The horse had escaped. And she was chasing the baby goats around the field. And the dogs just ate the bucket of chicken eggs. And I was trying to change a diaper. Then, when I got out into our pasture, I discovered that the water in the sheep’s trough had frozen overnight, and they were bleating and looking forlornly at the ice.
Ten minutes later, everything had calmed down. Crises averted, I returned to my computer and what I had been working on. Just before all hell broke loose, I’d succeeded at the seemingly impossible task of finding a string of connecting flights between the U.S. and three European countries for a business trip I am making this summer.
I was at the “click to book” point.[click]…
“We are sorry but your session has timed-out due to inactivity.”
“Inactivity! What the…?”
Twenty minutes later, I finally managed to get the entire trip booked. That frustrating little incident got me thinking about how websites so often let down their visitors – and what more you can, and should, be doing for your own customers.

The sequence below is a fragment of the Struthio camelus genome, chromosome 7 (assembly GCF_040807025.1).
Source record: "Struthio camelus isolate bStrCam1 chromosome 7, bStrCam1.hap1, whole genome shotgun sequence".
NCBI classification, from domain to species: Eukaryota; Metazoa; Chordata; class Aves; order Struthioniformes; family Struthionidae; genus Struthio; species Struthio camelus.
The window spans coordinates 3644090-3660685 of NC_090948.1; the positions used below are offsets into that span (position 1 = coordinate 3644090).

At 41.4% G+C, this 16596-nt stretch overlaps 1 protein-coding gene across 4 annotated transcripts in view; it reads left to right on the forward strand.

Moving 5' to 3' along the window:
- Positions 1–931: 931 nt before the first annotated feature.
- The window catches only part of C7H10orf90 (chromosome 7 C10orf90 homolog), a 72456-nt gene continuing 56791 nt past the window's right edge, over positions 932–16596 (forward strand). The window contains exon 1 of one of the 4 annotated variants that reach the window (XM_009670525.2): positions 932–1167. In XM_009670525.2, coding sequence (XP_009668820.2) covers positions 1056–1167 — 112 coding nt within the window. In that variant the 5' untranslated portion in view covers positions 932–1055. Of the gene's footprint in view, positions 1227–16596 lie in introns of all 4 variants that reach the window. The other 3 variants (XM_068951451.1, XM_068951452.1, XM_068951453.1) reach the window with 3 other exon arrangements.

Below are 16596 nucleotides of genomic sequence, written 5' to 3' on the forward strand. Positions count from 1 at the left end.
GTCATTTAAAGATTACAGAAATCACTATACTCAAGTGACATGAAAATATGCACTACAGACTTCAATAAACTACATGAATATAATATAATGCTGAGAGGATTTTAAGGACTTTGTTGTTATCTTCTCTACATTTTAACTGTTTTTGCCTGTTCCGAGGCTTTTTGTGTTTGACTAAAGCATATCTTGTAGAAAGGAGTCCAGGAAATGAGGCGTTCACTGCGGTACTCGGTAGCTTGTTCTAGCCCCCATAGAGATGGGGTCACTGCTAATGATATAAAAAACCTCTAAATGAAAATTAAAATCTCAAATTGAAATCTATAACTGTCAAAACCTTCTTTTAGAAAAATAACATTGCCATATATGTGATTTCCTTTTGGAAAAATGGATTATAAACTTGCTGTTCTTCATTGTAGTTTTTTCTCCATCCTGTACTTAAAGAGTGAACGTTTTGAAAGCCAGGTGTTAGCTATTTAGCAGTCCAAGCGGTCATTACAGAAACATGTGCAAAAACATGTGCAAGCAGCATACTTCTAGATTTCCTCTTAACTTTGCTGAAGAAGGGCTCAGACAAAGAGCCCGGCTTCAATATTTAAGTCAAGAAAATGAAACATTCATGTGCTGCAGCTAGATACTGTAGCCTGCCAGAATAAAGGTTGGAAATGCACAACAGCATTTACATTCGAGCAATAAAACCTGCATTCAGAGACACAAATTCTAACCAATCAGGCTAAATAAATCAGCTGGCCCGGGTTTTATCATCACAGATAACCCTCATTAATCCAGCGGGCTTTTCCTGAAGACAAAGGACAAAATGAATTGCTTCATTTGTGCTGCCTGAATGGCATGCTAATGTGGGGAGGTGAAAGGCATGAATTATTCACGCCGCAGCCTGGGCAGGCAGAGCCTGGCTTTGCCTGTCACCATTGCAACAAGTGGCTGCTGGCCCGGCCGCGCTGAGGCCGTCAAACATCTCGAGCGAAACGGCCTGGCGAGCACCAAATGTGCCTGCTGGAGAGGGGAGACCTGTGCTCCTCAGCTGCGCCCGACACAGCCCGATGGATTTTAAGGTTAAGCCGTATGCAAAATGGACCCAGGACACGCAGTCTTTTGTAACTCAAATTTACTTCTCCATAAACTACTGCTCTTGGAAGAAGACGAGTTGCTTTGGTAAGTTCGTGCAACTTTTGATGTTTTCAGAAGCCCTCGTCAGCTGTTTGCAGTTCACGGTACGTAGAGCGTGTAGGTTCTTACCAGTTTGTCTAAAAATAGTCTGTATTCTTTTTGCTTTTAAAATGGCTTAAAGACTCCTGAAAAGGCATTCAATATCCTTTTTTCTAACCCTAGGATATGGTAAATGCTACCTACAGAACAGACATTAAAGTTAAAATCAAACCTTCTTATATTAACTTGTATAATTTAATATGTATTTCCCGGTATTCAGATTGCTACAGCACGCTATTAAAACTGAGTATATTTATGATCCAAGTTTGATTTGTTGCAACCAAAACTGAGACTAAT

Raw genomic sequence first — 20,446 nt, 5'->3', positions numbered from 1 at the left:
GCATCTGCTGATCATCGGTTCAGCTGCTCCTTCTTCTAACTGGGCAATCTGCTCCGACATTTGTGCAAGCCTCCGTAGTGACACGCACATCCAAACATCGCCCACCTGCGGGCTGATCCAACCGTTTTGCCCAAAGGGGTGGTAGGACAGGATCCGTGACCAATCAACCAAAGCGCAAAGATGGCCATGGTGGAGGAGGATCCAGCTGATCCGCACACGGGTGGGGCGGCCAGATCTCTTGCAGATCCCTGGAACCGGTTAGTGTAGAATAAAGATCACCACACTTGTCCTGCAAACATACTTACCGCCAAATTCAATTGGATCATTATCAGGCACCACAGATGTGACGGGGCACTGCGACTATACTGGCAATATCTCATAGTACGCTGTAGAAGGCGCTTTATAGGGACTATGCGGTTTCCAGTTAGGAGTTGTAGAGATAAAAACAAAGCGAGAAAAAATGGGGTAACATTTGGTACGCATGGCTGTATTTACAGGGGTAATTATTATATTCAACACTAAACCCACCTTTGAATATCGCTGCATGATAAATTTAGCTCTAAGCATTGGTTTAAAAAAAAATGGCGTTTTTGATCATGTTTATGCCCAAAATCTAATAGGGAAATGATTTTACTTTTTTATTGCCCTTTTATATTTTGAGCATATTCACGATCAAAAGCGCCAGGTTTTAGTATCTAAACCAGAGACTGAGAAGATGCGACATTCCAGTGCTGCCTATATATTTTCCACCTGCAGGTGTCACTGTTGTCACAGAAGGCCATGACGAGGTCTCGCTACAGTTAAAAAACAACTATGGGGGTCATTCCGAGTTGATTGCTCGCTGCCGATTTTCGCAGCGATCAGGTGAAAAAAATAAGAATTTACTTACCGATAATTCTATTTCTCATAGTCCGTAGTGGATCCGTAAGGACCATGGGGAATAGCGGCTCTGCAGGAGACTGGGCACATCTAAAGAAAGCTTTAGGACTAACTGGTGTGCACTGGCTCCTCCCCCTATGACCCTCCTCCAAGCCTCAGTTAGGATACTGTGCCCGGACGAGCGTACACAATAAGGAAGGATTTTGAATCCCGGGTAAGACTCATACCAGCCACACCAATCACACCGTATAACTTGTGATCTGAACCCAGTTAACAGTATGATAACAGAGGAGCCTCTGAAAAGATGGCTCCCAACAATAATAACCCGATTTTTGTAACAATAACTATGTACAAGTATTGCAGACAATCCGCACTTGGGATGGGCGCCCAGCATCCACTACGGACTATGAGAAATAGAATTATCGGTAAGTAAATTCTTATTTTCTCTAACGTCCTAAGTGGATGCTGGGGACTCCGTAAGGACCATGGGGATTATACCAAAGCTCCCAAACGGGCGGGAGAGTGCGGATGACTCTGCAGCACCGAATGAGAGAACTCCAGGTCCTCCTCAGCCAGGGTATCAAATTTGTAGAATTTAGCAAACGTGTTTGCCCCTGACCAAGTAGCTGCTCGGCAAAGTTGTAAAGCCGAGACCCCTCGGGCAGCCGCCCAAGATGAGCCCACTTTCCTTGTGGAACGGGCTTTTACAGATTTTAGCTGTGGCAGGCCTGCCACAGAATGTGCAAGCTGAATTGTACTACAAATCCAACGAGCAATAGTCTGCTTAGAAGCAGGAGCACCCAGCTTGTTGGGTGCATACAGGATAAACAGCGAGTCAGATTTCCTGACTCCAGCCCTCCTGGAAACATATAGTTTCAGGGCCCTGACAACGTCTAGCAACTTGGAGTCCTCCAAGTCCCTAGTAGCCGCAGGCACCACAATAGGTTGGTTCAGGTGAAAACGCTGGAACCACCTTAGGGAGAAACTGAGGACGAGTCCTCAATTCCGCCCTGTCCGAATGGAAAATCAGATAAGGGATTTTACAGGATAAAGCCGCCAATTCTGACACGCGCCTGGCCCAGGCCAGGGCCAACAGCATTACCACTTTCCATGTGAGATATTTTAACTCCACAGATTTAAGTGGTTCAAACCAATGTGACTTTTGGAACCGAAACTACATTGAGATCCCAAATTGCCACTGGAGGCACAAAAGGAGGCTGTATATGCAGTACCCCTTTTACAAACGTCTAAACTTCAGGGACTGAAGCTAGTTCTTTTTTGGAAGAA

Life happens – and it often gets in the way. But how many websites actually take that fact into consideration? For instance, why don’t website forms with a time restriction offer the user the ability to save what they’ve already entered if they’re unexpectedly called away before they’re done?
Or how about another bugbear of mine: Only after you’ve completed a website’s form does it tell you that your phone number should be formatted in a certain way or that your password “must contain a minimum of eight letters and numbers, one of which must be a capital letter.” Or that you must not enter your credit card number with any spaces. Er… um… but mine HAS a space in it.
Take a look at your own website right now. Look at it through your customers’ eyes. And see if any of these little gremlins are lurking – places where you or your programmer made an assumption about what your customers should already know. And then vanquish those hidden problems forever.[Ed. Note: David Cross is Senior Internet Consultant for Agora Inc. There’s a lot you may not know about building an Internet business. David has the answers – and he’ll be sharing them with an exclusive group of business builders at ETR’s 5 Days in July conference.